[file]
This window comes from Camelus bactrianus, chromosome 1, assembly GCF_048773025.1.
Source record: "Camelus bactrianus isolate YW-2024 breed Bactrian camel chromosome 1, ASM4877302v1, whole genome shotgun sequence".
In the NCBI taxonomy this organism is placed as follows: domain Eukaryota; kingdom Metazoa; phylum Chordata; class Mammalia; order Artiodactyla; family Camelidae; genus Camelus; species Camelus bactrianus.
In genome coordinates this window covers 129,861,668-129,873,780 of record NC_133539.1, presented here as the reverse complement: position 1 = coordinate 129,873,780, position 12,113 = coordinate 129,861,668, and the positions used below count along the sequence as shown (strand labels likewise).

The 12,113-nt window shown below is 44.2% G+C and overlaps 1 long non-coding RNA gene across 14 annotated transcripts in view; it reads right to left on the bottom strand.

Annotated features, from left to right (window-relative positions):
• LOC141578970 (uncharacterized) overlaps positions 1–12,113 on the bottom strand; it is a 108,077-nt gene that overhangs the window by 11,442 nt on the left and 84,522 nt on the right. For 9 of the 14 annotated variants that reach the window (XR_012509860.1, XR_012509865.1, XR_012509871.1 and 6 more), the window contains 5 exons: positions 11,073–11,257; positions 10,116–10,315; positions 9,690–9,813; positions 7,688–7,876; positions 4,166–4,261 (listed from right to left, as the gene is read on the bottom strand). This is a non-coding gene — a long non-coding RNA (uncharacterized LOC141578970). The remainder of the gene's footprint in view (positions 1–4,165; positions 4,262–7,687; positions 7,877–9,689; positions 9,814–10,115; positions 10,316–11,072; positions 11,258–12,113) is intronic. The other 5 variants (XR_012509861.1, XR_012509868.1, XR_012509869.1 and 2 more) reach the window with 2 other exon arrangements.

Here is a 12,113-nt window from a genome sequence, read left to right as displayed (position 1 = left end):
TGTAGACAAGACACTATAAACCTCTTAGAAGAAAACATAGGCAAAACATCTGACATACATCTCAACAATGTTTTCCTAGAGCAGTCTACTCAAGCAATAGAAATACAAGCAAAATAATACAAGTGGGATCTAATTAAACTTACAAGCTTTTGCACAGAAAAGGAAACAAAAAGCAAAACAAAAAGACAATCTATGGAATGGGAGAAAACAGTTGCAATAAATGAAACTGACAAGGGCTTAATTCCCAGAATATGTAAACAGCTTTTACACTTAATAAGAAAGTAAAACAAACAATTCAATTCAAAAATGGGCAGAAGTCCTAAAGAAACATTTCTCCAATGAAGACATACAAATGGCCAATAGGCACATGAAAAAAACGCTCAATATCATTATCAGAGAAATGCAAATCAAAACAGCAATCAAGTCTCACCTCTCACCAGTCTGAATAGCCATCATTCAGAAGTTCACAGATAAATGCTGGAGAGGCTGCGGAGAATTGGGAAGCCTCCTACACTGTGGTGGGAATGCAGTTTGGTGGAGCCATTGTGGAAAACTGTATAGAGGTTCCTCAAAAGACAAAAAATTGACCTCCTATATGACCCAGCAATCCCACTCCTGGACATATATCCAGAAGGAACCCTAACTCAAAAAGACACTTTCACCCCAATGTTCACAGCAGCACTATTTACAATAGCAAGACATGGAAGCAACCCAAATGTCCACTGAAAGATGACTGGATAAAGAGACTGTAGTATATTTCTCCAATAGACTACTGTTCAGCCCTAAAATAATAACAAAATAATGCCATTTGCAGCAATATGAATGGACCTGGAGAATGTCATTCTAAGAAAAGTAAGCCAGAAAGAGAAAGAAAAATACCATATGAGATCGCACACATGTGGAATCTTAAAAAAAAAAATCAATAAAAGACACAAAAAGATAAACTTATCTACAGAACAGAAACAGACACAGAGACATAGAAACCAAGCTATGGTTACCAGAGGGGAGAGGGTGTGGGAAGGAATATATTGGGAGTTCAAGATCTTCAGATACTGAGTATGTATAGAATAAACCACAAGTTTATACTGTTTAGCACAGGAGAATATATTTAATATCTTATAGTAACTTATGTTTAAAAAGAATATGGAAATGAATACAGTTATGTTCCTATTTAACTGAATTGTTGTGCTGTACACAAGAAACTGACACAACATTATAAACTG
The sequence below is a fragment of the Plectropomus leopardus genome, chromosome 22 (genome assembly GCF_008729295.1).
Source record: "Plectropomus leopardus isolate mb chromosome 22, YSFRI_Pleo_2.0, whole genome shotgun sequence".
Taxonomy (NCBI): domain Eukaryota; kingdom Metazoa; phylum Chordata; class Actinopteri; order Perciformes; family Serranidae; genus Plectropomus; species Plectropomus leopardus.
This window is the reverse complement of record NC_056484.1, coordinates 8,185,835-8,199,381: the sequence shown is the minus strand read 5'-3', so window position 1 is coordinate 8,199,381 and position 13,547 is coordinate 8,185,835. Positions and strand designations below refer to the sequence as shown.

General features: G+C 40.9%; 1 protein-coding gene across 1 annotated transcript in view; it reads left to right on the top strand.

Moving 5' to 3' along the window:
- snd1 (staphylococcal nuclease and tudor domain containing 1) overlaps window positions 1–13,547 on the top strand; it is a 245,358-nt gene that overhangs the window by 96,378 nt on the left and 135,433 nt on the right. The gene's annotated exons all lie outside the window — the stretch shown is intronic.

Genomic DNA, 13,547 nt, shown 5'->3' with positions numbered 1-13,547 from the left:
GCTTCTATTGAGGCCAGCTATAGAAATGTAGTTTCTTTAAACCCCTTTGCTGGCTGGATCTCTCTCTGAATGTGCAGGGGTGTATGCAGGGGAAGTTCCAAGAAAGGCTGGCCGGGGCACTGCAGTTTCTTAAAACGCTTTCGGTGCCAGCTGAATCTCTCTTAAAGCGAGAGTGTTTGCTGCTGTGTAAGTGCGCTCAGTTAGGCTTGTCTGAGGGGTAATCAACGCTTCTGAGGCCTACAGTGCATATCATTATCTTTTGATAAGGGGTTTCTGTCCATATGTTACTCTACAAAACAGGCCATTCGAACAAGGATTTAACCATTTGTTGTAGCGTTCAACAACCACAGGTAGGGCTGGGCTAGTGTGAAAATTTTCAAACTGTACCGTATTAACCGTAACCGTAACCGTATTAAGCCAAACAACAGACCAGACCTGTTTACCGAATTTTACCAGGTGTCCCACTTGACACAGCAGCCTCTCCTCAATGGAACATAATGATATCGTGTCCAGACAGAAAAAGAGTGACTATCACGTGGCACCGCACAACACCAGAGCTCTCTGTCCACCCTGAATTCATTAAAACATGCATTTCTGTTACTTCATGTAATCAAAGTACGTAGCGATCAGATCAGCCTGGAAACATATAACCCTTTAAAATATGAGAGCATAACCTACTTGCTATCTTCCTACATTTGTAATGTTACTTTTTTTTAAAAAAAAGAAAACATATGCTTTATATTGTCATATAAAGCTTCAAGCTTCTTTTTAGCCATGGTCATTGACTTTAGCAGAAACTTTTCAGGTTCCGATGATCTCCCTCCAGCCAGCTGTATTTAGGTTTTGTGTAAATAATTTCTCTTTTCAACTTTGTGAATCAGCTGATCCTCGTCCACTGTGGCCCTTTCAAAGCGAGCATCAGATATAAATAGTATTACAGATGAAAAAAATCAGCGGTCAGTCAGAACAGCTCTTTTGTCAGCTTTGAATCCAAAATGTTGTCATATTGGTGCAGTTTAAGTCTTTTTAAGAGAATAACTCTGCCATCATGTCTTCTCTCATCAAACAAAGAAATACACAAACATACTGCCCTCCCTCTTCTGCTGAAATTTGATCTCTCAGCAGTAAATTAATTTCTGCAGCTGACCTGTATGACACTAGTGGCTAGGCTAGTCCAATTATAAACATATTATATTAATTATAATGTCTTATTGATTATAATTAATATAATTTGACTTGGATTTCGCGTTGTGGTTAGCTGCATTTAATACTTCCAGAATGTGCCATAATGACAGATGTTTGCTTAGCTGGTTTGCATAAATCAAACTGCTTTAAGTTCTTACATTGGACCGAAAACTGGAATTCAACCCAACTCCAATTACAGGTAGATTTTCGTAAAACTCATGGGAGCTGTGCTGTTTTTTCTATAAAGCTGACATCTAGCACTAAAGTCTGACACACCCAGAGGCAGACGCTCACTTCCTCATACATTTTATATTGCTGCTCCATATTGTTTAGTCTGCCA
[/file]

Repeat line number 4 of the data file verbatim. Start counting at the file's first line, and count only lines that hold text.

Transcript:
In genome coordinates this window covers 129,861,668-129,873,780 of record NC_133539.1, presented here as the reverse complement: position 1 = coordinate 129,873,780, position 12,113 = coordinate 129,861,668, and the positions used below count along the sequence as shown (strand labels likewise).